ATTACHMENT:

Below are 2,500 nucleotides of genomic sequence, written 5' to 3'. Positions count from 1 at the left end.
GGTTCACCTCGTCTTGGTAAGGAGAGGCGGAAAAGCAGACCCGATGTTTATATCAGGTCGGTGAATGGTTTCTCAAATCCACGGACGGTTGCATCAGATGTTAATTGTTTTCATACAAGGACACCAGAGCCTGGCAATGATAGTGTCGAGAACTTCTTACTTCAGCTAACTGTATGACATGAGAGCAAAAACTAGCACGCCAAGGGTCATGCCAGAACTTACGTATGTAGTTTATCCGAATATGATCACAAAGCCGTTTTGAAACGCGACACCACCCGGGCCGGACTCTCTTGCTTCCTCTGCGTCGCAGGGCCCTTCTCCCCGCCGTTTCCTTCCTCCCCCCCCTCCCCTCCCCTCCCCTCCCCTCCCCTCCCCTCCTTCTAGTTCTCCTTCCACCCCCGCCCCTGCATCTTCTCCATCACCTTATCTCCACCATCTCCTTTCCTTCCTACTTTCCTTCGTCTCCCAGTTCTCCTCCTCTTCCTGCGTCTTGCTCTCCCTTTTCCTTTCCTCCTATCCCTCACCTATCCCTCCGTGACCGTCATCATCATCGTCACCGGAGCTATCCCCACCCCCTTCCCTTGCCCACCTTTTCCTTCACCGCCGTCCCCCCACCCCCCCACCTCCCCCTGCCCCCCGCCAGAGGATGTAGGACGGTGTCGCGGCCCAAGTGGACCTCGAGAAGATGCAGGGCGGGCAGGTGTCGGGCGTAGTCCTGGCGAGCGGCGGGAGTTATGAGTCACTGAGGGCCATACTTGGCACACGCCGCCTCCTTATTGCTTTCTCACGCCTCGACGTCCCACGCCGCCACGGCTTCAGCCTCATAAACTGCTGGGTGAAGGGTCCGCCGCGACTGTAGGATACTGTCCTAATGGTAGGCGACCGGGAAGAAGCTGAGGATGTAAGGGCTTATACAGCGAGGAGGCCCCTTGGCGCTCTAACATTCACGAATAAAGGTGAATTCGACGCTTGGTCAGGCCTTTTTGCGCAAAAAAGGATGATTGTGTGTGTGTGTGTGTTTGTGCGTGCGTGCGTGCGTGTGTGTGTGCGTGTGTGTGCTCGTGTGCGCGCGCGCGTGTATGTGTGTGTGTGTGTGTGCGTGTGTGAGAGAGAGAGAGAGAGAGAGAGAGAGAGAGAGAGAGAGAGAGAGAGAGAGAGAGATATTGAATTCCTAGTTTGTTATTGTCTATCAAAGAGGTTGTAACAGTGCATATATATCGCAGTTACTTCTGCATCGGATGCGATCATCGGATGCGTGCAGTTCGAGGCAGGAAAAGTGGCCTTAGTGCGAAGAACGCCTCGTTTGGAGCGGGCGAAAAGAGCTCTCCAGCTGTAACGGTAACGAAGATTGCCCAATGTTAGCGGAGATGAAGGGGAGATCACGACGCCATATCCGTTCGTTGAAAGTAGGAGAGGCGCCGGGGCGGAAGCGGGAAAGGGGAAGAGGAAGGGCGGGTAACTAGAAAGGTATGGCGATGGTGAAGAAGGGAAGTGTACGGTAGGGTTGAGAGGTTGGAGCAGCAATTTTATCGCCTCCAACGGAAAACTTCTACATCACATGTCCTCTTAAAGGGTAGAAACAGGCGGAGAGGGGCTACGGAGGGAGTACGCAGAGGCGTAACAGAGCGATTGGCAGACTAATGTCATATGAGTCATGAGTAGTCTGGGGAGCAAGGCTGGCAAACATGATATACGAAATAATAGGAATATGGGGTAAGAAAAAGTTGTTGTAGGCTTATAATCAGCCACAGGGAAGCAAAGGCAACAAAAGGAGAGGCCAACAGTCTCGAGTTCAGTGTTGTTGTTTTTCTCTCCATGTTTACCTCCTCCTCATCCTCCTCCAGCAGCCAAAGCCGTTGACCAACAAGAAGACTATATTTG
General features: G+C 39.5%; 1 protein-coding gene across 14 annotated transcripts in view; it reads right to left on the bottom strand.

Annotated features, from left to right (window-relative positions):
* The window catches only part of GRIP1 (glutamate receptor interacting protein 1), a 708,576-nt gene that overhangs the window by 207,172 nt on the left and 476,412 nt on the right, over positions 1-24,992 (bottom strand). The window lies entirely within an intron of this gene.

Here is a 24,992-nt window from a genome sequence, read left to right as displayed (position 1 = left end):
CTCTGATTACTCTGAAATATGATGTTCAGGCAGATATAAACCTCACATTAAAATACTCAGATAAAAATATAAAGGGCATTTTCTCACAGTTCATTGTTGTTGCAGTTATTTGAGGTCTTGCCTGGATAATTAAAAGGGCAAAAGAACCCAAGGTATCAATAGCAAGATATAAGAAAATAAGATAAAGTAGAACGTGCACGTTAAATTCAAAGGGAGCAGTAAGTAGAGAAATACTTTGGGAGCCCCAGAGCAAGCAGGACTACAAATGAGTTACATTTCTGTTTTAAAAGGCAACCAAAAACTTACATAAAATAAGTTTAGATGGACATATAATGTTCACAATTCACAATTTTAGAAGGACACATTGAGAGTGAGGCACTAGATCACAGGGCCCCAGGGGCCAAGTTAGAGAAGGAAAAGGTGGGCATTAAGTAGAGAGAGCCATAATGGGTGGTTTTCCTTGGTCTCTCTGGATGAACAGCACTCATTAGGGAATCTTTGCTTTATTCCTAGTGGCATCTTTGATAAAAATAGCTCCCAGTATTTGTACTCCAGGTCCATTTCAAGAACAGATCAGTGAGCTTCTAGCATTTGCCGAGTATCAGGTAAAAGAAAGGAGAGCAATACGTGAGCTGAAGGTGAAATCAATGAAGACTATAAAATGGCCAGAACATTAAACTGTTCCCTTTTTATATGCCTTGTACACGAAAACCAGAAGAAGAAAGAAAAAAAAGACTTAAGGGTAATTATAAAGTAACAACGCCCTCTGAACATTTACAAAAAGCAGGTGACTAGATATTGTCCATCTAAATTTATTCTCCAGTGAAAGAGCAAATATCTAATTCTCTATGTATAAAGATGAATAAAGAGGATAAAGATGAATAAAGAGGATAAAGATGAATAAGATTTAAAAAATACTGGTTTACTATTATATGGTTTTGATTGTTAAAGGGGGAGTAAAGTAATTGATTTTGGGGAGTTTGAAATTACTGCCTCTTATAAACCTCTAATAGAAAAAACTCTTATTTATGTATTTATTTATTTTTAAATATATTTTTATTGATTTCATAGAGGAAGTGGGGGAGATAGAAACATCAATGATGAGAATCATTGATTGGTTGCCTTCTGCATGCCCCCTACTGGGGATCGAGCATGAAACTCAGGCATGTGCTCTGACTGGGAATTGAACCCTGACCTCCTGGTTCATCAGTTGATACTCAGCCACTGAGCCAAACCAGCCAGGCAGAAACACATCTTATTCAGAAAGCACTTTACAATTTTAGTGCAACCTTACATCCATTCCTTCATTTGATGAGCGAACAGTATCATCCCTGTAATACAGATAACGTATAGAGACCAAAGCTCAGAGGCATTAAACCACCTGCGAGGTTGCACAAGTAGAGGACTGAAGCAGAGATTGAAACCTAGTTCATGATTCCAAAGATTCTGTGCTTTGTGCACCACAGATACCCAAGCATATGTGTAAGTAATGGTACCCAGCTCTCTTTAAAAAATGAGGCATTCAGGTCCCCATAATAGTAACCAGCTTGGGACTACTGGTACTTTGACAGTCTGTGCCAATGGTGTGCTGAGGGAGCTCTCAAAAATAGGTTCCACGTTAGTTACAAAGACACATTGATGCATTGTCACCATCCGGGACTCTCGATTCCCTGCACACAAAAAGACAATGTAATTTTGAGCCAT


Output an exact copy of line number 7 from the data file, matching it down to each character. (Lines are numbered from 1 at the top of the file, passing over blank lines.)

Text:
CTCTGATTACTCTGAAATATGATGTTCAGGCAGATATAAACCTCACATTAAAATACTCAGATAAAAATATAAAGGGCATTTTCTCACAGTTCATTGTTGTTGCAGTTATTTGAGGTCTTGCCTGGATAATTAAAAGGGCAAAAGAACCCAAGGTATCAATAGCAAGATATAAGAAAATAAGATAAAGTAGAACGTGCACGTTAAATTCAAAGGGAGCAGTAAGTAGAGAAATACTTTGGGAGCCCCAGAGCAAGCAGGACTACAAATGAGTTACATTTCTGTTTTAAAAGGCAACCAAAAACTTACATAAAATAAGTTTAGATGGACATATAATGTTCACAATTCACAATTTTAGAAGGACACATTGAGAGTGAGGCACTAGATCACAGGGCCCCAGGGGCCAAGTTAGAGAAGGAAAAGGTGGGCATTAAGTAGAGAGAGCCATAATGGGTGGTTTTCCTTGGTCTCTCTGGATGAACAGCACTCATTAGGGAATCTTTGCTTTATTCCTAGTGGCATCTTTGATAAAAATAGCTCCCAGTATTTGTACTCCAGGTCCATTTCAAGAACAGATCAGTGAGCTTCTAGCATTTGCCGAGTATCAGGTAAAAGAAAGGAGAGCAATACGTGAGCTGAAGGTGAAATCAATGAAGACTATAAAATGGCCAGAACATTAAACTGTTCCCTTTTTATATGCCTTGTACACGAAAACCAGAAGAAGAAAGAAAAAAAAGACTTAAGGGTAATTATAAAGTAACAACGCCCTCTGAACATTTACAAAAAGCAGGTGACTAGATATTGTCCATCTAAATTTATTCTCCAGTGAAAGAGCAAATATCTAATTCTCTATGTATAAAGATGAATAAAGAGGATAAAGATGAATAAAGAGGATAAAGATGAATAAGATTTAAAAAATACTGGTTTACTATTATATGGTTTTGATTGTTAAAGGGGGAGTAAAGTAATTGATTTTGGGGAGTTTGAAATTACTGCCTCTTATAAACCTCTAATAGAAAAAACTCTTATTTATGTATTTATTTATTTTTAAATATATTTTTATTGATTTCATAGAGGAAGTGGGGGAGATAGAAACATCAATGATGAGAATCATTGATTGGTTGCCTTCTGCATGCCCCCTACTGGGGATCGAGCATGAAACTCAGGCATGTGCTCTGACTGGGAATTGAACCCTGACCTCCTGGTTCATCAGTTGATACTCAGCCACTGAGCCAAACCAGCCAGGCAGAAACACATCTTATTCAGAAAGCACTTTACAATTTTAGTGCAACCTTACATCCATTCCTTCATTTGATGAGCGAACAGTATCATCCCTGTAATACAGATAACGTATAGAGACCAAAGCTCAGAGGCATTAAACCACCTGCGAGGTTGCACAAGTAGAGGACTGAAGCAGAGATTGAAACCTAGTTCATGATTCCAAAGATTCTGTGCTTTGTGCACCACAGATACCCAAGCATATGTGTAAGTAATGGTACCCAGCTCTCTTTAAAAAATGAGGCATTCAGGTCCCCATAATAGTAACCAGCTTGGGACTACTGGTACTTTGACAGTCTGTGCCAATGGTGTGCTGAGGGAGCTCTCAAAAATAGGTTCCACGTTAGTTACAAAGACACATTGATGCATTGTCACCATCCGGGACTCTCGATTCCCTGCACACAAAAAGACAATGTAATTTTGAGCCAT